Friday, September 23, 2016

Fight talk. You talk about fighting but can your body handle the pre-fight?

Are you one of those range commandos that have all the latest toys, gucci gear for days, all of it without a hint of dust on it, yet have trouble walking from here to there?  Do you believe that you're ready for the fight?

If so then check out this article from Evolve MMA.
Standing in front of your opponent waiting for him (or her) to affix their coloured anklet or belt, you’re thinking to yourself, "please not now; any other time, but not now!” You feel like you weigh 1,000 kgs. Your arms are made of wood. Your feet are mired in mud and are so heavy you don’t know if you can move them. Your mouth feels like it’s full of cotton. All you can see and hear seems far away. Your hands shake and any fine movement with them is completely out of the question. Your heart feels as if it may leap out of your chest at any moment. After the adrenaline has run its course, you are suddenly more fatigued than you can ever remember. It is unfortunate because you’ve just reached the halfway point of your match.
Did someone drug your coffee?
No, you’re not on drugs. But at the same time, you are under the influence of some of the strongest chemicals your body can handle. You have just experienced an adrenaline dump.

One of the most common obstacles to peak performance in competition (especially for beginner and novice competitors) is the dreaded adrenaline dump. In light of the upcoming BJJ competitions around Asia, it seems appropriate to take some time to examine this phenomenon and look at some ways to overcome this common performance killer.
As a beginner or novice, it is advantageous to prepare as best you can for any and all new circumstances you may encounter. Remember, there are circumstances within your control and there are some that are out of your control. You can’t prepare for every contingency, but there are strategies you can use to increase your chances for success under even the most demanding situations (including the adrenaline dump).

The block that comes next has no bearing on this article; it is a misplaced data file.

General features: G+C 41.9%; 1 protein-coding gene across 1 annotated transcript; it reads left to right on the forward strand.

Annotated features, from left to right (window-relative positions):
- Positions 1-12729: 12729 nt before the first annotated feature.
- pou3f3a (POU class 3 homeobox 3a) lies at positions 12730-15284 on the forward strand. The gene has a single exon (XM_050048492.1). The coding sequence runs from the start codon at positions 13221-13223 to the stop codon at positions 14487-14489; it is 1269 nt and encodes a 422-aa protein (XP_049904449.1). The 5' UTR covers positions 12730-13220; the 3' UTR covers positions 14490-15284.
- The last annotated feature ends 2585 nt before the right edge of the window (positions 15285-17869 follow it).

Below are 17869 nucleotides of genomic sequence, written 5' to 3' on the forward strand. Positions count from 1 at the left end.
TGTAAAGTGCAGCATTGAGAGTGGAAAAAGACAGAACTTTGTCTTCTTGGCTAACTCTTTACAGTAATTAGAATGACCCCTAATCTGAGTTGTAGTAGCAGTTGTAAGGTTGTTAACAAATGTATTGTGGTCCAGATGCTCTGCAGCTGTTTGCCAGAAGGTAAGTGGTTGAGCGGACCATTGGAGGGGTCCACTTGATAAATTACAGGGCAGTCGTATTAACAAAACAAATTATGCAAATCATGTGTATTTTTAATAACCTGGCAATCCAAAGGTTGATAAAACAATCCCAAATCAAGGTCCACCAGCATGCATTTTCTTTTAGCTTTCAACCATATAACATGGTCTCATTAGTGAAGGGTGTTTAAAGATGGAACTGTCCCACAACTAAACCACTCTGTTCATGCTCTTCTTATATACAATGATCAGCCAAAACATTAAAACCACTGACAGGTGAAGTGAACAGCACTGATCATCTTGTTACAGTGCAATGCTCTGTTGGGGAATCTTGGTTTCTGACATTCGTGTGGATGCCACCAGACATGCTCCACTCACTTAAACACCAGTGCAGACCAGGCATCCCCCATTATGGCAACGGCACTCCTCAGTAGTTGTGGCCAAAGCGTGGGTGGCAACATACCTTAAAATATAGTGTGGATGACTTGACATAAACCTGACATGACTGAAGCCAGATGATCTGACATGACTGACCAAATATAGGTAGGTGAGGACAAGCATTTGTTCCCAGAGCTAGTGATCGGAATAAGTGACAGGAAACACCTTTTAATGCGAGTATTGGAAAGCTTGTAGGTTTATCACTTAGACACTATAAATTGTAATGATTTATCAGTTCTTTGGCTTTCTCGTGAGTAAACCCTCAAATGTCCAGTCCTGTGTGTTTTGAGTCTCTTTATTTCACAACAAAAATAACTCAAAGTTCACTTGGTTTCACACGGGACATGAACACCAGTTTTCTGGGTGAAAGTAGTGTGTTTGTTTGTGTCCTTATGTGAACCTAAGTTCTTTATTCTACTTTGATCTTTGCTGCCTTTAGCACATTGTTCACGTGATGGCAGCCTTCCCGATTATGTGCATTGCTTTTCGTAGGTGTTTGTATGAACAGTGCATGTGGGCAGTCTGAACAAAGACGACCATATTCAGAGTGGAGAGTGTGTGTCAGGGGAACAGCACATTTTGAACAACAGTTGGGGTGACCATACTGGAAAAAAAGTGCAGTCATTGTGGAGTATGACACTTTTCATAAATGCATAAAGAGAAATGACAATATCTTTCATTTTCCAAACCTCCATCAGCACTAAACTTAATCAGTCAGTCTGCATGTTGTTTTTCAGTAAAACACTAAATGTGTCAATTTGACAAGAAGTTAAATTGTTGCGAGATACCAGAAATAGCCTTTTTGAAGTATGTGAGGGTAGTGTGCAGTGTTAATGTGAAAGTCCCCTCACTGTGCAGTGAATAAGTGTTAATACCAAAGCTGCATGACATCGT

Normally, we very rarely encounter a situation stressful enough to cause an involuntary release of adrenaline. Sometimes though, if we closely avoid a car accident, or stumble on the stairs and catch ourselves at the last minute, we may experience this natural, autonomic response to stress.
The involuntary release of adrenaline is often referred to as the adrenaline rush. Medically, it is more commonly known as the acute stress reaction or the fight-or-flight response. The incidence of the release of adrenaline at an inopportune time is often referred to by competitors as an adrenaline dump, Although this natural reaction produces unwelcome side-effects, we can take steps to prepare ourselves and learn to control the elements of this process.
These unwelcome side-effects include the following:
-Heavy breathing and heart pounding
-Paling or flushing
-Dilation of blood vessels for muscles
-Dry mouth
-Extreme fatigue
My guess is that at least 90 percent of the firearms community isn't ready for the pre-fight...the fight against their own body much less against an assailant.

I won't talk about tactical breathing, but suffice to say that when you see guys looking like they're flexing their chests, they're not trying to do a "muscle display" they're doing a form of what was (don't know if they still call it this anymore) tactical breathing.  Deep controlled breaths to focus the mind, sharpen the spirit and get the body ready for the fight.

So why am I talking about this?  Because I'm reading the web and seeing all those mall ninjas talking about "getting ready for a fight"!  They can't even control their own body and if the fight actually comes to them then they'll either die from a heart attack or last 2.5 seconds before their body gives out on them.

You have to prepare mentally and physically for a fight.  If your focus is only on gear then all you are is a supply point for a more fit individual. 

NOTE:  Don't get this twisted.  You don't have to be body beautiful.  This isn't about trying to compete in a bodybuilding stage or to get women to take a second look.  This is about getting ready for a fight.  The best thing you can do?  Control your weight and eat clean.  The number one thing that sees people get skull crushed is when an overweight person engages is sudden, intense physical activity.  Even if you're over 50 it would be a good idea to engage in regular physical exercise.  If you've suffered an injury then you work around it but its no excuse not to work out.  Last, you don't need a gym. I like it because I like weights but without it all you need is about six to eight feet of floor space.  Hershel Walker was a beast and all he did was push ups.  Long short?  There are no excuses if you accept no excuses!

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